But the iPhone game did really well. That made up for it.
Eurogamer: There's this perception that perhaps the genre isn't as popular now as it used to be in the 90s when the charts were filled with football management sims.
Miles Jacobson: The difference was in those times there were more football management games selling fewer copies, whereas now there are fewer football management games selling more copies.
Our sales have never been stronger. We certainly do much better on FM than we did with our previous brand. You guys interviewed the guys from FIFA Manager not so long ago and they told you how well they were still doing in Germany.
The market is definitely still there. The PC is not dead. I get frustrated with people who say that it is. Tell that to Blizzard. Tell that to us. Tell that to BioWare. Tell that to Kongregate. Tell that to Steam. We're alive and well and there's a thriving indie scene as well on the PC, which is fantastic to see.
Eurogamer: FIFA Manager wants to win the UK in a couple of years. Are you worried?
Miles Jacobson: We concentrate on what we do. It's our job to raise the bar. That's what we'll continue doing.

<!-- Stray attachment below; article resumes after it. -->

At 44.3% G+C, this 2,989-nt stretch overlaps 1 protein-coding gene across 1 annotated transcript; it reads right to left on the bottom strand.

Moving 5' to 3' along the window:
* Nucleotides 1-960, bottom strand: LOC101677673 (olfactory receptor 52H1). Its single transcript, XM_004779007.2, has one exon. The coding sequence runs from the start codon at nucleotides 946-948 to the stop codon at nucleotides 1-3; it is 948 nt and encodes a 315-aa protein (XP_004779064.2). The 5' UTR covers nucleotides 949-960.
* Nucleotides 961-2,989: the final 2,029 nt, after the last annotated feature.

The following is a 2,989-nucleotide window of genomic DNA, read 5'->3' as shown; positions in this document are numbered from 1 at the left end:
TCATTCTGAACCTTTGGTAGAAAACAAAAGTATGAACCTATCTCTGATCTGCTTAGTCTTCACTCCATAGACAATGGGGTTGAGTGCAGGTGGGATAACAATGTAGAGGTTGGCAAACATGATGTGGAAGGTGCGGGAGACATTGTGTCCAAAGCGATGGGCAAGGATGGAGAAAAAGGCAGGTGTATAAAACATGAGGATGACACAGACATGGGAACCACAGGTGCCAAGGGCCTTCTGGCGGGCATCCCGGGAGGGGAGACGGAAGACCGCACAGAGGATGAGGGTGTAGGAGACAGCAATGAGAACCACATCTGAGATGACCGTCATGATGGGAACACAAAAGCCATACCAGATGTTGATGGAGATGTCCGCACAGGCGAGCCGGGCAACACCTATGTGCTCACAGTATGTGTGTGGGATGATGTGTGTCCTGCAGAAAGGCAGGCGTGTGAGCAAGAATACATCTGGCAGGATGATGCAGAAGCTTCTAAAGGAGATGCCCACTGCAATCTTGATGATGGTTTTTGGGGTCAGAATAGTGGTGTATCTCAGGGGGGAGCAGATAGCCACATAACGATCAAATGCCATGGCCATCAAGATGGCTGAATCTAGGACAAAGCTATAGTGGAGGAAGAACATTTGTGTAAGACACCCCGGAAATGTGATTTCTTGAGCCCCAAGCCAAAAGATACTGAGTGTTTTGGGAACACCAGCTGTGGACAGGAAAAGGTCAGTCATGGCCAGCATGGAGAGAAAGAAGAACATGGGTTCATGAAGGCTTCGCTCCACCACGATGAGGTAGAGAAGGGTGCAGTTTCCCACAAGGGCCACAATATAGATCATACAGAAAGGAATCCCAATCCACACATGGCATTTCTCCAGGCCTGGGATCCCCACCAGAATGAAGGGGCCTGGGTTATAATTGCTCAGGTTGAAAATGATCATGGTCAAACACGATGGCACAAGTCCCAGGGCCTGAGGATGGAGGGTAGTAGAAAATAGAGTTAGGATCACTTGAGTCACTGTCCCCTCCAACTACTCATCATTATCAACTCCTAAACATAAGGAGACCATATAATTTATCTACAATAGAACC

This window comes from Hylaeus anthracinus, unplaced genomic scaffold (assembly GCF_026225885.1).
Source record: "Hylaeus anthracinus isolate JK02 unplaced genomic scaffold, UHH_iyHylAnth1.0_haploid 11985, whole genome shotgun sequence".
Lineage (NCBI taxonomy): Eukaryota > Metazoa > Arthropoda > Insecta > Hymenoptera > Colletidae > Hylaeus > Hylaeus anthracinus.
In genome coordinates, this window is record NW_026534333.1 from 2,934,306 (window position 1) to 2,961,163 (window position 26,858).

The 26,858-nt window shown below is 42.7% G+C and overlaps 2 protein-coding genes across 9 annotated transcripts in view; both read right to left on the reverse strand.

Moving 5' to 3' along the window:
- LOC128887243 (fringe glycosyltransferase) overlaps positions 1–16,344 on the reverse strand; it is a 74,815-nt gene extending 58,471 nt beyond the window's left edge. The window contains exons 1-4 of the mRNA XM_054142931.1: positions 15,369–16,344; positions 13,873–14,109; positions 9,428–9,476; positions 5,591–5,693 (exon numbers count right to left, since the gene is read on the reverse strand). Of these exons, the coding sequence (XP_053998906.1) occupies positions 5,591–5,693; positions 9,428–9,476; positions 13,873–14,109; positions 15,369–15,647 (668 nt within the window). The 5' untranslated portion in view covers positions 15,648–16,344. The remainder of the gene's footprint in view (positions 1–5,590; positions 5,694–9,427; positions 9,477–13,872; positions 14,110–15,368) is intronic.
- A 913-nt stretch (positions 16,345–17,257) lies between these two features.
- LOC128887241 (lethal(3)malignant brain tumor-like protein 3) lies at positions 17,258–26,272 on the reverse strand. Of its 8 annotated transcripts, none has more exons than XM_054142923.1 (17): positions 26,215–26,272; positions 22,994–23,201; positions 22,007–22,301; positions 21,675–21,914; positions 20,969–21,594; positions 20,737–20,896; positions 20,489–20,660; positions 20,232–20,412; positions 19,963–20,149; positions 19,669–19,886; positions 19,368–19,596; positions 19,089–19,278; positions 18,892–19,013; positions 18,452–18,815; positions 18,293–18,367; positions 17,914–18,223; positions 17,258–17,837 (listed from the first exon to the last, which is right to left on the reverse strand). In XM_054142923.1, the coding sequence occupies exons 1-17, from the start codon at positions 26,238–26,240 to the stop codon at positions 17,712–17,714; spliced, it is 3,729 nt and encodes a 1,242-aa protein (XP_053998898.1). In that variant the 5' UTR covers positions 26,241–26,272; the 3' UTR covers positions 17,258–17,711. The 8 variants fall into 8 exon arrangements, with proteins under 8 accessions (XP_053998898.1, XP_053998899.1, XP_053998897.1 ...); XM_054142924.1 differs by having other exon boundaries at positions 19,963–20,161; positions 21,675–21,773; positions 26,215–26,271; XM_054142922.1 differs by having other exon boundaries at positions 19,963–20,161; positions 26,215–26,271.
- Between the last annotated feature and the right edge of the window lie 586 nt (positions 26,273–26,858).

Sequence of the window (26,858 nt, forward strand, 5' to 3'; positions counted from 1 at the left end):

If they come along and sell five million copies in the UK, and we're still doing the numbers we're doing now, I'm quite happy with that.
The two games are different stylistically and appeal to different people.
I respect those guys a lot. They've been making these games for as long as we have. Before FIFA Manager they were working with another brand.
But no, I'm not concerned. We're making a simulation. They're making a game. There are big differences.
Eurogamer: When will you next make some noise about Football Manager 11?
Miles Jacobson: Probably this weekend. I'm recording a podcast tomorrow [today] and I will ask people on my personal Twitter to pick a number between one and five hundred just before I go in an do it, and I'll choose 10 of those.
I will then look up on the database what the feature is based on that number and that will come out, whether it's been announced or not, whether it's big or small. We call it Feature Roulette. We have to pad it out a bit, so some of them will be blank.
The other major things we want to make a splash about, there will be blogs about those probably in about two to three weeks. One of them will be as soon as legal sign it off. We'll be announcing that as a separate thing because it's a deal we're doing with someone that isn't signed yet.
There will be some things that won't get revealed at all that you guys will find when you start playing preview code.
It's actually really exciting this year. There's so much stuff in there. We're in that position because last year we had a polish year and naively we didn't realise the knock on would be lots more time to be able to do more stuff.
If you've got fewer bugs to fix you've got more time to put new features in. We had a database that had 1500 ideas in. It's now got over 2000. A good few hundred of those have been done this year in a controlled way so we make sure they all fit together.
It's a very exciting year.
Football Manager 2011 will be released on the PC, Mac and PSP before Christmas 2010.